6 Mpix Does it For Maniac

Discussion in 'Digital Photography' started by Rafe B., Jul 17, 2003.

  1. Rafe B.

    Rafe B. Guest

    Found it. The post I was looking for. Note the startling
    conclusion, in the final paragraph. Makes you wonder
    what mxsmaniac is doing with those 80 million pixels
    he gets from scanning 6x6 on his LS-8000.


    rafe b.
    http://www.terrapinphoto.com

    ---------------------

    From: "Anthony" <>
    Subject: Re: Human retina: # of pixels?
    Date: 1999/09/10
    Message-ID: <ZH1C3.24821$>#1/1
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    Sandy Santra <> wrote in message
    news:7r9jhh$...

    > But what is the pixel count of the human retina? It's not
    > infinite, right, because there's a finite # of rods and cones.


    Correct. There are about six or seven million "pixels" in the human
    retina, for color and detail vision.

    There is a slight problem, though, in the fact that human beings can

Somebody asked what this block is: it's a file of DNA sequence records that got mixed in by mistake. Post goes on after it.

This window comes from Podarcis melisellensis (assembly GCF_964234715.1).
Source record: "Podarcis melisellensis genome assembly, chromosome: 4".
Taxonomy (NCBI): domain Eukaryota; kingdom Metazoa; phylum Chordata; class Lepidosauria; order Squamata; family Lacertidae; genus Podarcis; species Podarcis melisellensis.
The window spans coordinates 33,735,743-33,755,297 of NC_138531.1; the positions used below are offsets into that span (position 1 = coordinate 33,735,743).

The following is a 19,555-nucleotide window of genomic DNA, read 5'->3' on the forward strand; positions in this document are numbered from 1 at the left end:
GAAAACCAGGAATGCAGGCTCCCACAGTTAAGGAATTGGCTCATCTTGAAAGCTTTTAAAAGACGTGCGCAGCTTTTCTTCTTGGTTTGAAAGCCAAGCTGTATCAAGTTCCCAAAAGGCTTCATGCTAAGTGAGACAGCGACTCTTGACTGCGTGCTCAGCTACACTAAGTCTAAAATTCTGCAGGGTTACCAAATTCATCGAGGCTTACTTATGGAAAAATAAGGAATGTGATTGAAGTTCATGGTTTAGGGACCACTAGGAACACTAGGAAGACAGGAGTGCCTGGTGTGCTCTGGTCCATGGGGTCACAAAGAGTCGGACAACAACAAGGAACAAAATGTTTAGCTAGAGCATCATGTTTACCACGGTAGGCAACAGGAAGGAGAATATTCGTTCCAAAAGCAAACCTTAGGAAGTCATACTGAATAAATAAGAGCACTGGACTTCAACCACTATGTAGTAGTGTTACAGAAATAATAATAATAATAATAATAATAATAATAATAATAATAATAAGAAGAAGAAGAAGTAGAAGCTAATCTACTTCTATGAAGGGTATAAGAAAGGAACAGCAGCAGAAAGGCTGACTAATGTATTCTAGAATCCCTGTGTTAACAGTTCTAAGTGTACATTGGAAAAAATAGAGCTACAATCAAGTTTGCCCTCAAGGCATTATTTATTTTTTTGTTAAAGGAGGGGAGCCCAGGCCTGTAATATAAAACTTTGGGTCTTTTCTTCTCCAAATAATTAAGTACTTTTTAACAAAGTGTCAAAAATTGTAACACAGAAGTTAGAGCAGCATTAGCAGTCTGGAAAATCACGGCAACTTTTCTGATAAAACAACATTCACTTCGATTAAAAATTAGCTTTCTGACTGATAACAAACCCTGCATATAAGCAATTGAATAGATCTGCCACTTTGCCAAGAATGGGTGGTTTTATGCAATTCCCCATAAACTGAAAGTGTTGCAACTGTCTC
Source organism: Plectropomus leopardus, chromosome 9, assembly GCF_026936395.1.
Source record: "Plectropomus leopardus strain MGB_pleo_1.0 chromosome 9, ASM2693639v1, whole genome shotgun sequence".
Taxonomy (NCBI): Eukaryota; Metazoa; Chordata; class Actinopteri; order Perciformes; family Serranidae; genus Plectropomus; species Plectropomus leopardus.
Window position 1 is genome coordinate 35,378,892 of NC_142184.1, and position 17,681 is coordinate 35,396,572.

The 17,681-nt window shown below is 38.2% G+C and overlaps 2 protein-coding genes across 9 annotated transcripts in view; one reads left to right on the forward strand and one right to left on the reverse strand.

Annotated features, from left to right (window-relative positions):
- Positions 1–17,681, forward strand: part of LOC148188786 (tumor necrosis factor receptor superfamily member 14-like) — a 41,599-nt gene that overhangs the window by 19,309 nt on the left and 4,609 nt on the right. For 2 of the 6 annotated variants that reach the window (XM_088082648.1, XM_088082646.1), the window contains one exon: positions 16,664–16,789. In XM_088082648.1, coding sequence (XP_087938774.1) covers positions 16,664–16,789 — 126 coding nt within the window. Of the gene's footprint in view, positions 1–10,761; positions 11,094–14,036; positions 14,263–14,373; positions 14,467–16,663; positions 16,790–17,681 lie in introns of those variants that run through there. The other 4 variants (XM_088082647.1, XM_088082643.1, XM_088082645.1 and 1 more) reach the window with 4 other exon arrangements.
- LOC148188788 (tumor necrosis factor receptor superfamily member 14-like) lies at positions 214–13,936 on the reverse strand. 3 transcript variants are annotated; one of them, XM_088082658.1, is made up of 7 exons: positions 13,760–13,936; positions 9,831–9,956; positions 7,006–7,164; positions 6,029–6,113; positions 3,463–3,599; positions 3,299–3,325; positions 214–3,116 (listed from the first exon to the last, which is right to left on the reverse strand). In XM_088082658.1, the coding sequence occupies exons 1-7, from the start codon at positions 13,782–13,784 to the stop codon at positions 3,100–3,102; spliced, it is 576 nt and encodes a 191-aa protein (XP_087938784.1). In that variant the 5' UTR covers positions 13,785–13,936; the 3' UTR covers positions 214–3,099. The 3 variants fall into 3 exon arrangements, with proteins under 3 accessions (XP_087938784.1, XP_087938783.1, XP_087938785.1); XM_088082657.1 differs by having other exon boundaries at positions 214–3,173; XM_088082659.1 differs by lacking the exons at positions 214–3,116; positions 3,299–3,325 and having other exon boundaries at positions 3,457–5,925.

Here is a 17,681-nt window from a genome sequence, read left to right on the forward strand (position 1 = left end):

only see one tiny area of their visual fields in focus at any given
    instant. We don't notice this because our eyes move constantly,
    bringing this tiny area to focus on thousands of different points
    every few seconds. To us, it seems like everything is in focus
    simultaneously. However, if you hold your gaze at one spot on your
    computer screen, you'll notice that you can't read the rest of the
    screen without moving your gaze.

    It would be better, then, to calculate the "human pixel count" in
    terms of the number of pixels required to produce an image that
    matches the resolving power of the central zone of maximal acuity in
    human vision as it is scannedover an image of reasonable size. The